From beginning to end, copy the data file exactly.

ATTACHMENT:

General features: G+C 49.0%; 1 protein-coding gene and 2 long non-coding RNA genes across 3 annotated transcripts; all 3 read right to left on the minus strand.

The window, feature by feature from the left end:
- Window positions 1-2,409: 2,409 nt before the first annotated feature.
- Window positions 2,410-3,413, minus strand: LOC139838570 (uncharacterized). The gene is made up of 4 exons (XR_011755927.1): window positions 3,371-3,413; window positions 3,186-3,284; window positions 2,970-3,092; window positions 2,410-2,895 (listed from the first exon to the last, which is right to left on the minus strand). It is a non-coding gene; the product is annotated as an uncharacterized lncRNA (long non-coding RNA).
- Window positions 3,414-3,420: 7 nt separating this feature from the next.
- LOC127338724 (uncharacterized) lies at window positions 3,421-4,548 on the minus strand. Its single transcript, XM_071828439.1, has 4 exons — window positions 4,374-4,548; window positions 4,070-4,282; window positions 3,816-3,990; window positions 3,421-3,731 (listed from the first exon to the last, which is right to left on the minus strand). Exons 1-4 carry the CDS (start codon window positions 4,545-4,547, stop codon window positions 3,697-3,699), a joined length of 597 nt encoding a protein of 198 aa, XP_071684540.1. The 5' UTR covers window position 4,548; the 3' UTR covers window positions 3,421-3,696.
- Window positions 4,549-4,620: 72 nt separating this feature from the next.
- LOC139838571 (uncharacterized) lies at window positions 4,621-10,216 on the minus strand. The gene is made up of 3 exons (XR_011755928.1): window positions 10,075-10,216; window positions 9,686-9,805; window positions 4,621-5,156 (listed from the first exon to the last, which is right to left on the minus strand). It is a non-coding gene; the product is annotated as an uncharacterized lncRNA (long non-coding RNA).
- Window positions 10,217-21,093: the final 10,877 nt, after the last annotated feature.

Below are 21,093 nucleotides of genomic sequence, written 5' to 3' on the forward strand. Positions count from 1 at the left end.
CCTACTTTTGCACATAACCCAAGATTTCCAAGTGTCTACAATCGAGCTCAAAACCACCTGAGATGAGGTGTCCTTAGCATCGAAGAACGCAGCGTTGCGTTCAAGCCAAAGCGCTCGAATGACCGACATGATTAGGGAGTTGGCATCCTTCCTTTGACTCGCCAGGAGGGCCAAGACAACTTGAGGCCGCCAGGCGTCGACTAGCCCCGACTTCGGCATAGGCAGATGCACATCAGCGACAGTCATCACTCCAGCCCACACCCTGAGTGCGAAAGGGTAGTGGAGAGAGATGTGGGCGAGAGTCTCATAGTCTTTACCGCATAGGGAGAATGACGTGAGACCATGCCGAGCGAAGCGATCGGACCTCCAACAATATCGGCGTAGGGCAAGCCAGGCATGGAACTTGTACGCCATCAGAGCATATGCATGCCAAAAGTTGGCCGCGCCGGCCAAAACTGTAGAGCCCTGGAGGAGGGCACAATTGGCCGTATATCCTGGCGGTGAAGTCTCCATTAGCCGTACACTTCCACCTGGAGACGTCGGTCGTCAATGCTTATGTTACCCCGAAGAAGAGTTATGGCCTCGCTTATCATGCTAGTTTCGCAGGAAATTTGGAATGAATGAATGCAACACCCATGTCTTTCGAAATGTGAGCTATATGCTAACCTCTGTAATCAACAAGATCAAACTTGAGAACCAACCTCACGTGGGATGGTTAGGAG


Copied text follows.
General features: G+C 49.0%; 1 protein-coding gene and 2 long non-coding RNA genes across 3 annotated transcripts; all 3 read right to left on the minus strand.

The window, feature by feature from the left end:
- Window positions 1-2,409: 2,409 nt before the first annotated feature.
- Window positions 2,410-3,413, minus strand: LOC139838570 (uncharacterized). The gene is made up of 4 exons (XR_011755927.1): window positions 3,371-3,413; window positions 3,186-3,284; window positions 2,970-3,092; window positions 2,410-2,895 (listed from the first exon to the last, which is right to left on the minus strand). It is a non-coding gene; the product is annotated as an uncharacterized lncRNA (long non-coding RNA).
- Window positions 3,414-3,420: 7 nt separating this feature from the next.
- LOC127338724 (uncharacterized) lies at window positions 3,421-4,548 on the minus strand. Its single transcript, XM_071828439.1, has 4 exons — window positions 4,374-4,548; window positions 4,070-4,282; window positions 3,816-3,990; window positions 3,421-3,731 (listed from the first exon to the last, which is right to left on the minus strand). Exons 1-4 carry the CDS (start codon window positions 4,545-4,547, stop codon window positions 3,697-3,699), a joined length of 597 nt encoding a protein of 198 aa, XP_071684540.1. The 5' UTR covers window position 4,548; the 3' UTR covers window positions 3,421-3,696.
- Window positions 4,549-4,620: 72 nt separating this feature from the next.
- LOC139838571 (uncharacterized) lies at window positions 4,621-10,216 on the minus strand. The gene is made up of 3 exons (XR_011755928.1): window positions 10,075-10,216; window positions 9,686-9,805; window positions 4,621-5,156 (listed from the first exon to the last, which is right to left on the minus strand). It is a non-coding gene; the product is annotated as an uncharacterized lncRNA (long non-coding RNA).
- Window positions 10,217-21,093: the final 10,877 nt, after the last annotated feature.

Below are 21,093 nucleotides of genomic sequence, written 5' to 3' on the forward strand. Positions count from 1 at the left end.
CCTACTTTTGCACATAACCCAAGATTTCCAAGTGTCTACAATCGAGCTCAAAACCACCTGAGATGAGGTGTCCTTAGCATCGAAGAACGCAGCGTTGCGTTCAAGCCAAAGCGCTCGAATGACCGACATGATTAGGGAGTTGGCATCCTTCCTTTGACTCGCCAGGAGGGCCAAGACAACTTGAGGCCGCCAGGCGTCGACTAGCCCCGACTTCGGCATAGGCAGATGCACATCAGCGACAGTCATCACTCCAGCCCACACCCTGAGTGCGAAAGGGTAGTGGAGAGAGATGTGGGCGAGAGTCTCATAGTCTTTACCGCATAGGGAGAATGACGTGAGACCATGCCGAGCGAAGCGATCGGACCTCCAACAATATCGGCGTAGGGCAAGCCAGGCATGGAACTTGTACGCCATCAGAGCATATGCATGCCAAAAGTTGGCCGCGCCGGCCAAAACTGTAGAGCCCTGGAGGAGGGCACAATTGGCCGTATATCCTGGCGGTGAAGTCTCCATTAGCCGTACACTTCCACCTGGAGACGTCGGTCGTCAATGCTTATGTTACCCCGAAGAAGAGTTATGGCCTCGCTTATCATGCTAGTTTCGCAGGAAATTTGGAATGAATGAATGCAACACCCATGTCTTTCGAAATGTGAGCTATATGCTAACCTCTGTAATCAACAAGATCAAACTTGAGAACCAACCTCACGTGGGATGGTTAGGAG